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Federal lawsuit alleges Greene Co. coal miner pollutes creeks

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By Brian Bowling

Published: Monday, Dec. 31, 2012, 11:06 a.m.

A Washington County-based citizens group said Monday that it stepped in to enforce federal clean water laws against a Greene County coal operation because state mining regulators failed to do so.

The Center for Coalfield Justice in Washington claims in a federal lawsuit that Emerald Coal Resources LP of Waynesburg exceeded state and federal water pollution limits at least 400 times in the past five years.

Joanne Kilgour, legal director for the group, said the state Department of Environmental Protection all but ignored the violations.

“They could have taken an enforcement action,” she said. “They have all the information we have about the violations.”

DEP spokesman John Poister declined comment.

Emerald Coal Resources, a subsidiary of Alpha Natural Resources Inc. of Bristol, Va., operates a longwall mine and coal preparation plant in Franklin Township.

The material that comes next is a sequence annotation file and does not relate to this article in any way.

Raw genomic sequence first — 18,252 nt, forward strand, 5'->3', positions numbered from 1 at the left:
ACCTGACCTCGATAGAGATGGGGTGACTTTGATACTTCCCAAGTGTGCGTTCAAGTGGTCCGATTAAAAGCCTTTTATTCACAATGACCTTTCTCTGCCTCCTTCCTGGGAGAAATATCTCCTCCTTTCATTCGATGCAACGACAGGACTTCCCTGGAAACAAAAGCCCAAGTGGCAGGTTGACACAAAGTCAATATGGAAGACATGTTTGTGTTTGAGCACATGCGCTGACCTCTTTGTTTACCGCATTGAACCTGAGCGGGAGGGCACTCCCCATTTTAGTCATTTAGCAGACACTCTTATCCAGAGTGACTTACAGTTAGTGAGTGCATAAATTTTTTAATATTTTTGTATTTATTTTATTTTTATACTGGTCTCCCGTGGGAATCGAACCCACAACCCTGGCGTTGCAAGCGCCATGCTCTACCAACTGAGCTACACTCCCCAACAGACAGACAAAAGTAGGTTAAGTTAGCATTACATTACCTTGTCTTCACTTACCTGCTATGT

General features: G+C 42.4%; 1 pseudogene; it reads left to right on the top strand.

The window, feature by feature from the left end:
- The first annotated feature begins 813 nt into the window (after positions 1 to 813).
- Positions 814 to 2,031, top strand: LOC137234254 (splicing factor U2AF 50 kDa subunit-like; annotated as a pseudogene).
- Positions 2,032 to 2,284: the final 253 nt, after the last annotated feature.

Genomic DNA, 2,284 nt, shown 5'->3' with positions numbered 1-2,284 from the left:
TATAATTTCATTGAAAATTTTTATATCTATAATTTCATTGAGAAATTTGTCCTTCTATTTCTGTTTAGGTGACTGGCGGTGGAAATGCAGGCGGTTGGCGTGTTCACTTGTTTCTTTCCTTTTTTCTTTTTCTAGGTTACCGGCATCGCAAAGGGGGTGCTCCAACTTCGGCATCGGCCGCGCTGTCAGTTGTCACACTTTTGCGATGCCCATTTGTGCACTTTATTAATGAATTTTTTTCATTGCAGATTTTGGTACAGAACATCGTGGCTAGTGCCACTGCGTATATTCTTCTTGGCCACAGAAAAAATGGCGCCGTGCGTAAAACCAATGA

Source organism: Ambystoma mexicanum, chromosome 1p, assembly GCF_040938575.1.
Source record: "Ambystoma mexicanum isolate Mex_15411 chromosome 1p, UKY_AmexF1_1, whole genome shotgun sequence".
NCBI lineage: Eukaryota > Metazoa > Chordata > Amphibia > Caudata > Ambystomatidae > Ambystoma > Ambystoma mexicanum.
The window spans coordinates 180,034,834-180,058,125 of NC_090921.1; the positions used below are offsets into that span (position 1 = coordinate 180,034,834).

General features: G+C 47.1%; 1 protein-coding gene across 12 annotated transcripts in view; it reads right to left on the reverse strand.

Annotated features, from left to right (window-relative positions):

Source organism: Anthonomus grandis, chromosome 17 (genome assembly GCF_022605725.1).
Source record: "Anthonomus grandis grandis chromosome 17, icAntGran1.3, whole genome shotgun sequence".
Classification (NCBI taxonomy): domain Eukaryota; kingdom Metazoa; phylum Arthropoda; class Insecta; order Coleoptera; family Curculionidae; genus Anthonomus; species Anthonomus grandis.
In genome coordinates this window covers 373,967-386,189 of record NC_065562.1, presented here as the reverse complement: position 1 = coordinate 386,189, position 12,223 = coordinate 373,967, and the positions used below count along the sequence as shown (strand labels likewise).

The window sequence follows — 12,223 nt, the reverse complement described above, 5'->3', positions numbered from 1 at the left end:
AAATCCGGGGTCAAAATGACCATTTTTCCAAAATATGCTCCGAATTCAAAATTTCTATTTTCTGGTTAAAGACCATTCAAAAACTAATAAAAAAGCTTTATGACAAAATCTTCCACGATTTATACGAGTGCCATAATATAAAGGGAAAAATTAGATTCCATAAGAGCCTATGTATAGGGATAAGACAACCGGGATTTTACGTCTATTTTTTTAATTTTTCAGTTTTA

The center's lawsuit claims the mining operation pollutes several tributaries of Whiteley and the South Fork of Tenmile Creek, which feed into the Monongahela River. The center wants an injunction to block the company from operating unless it could stay within pollution limits set in its permits.

Tom Pile, a company spokesman, said Emerald Coal Resources is working to fix the problem.

“We're looking at an active treatment system to reduce salt concentrations,” he said. “We'll be pilot-testing different technologies in 2013, and design of the system will begin as well.”

Federal law required the group to file a notice with the company, the DEP and the Environmental Protection Agency 60 days before filing the lawsuit.

Kilgour said the group filed those notices and didn't hear from the agencies or the company about a planned fix for the pollution.

“If they have those plans in place, that's not something we have information about,” she said.

The group filed the lawsuit on Monday at the request of residents who are concerned about the pollution, she said.

Veronica Coptis, 25, of Carmichaels said she became reluctant to fish in Tenmile Creek because of the pollution.

“You should be able to go to your local stream and catch the trout without having to worry about what pollutants you're feeding your family,” she said.

Brian Bowling is a staff writer for Trib Total Media. He can be reached at 412-325-4301 or bbowling@tribweb.com.

 

 

 
 


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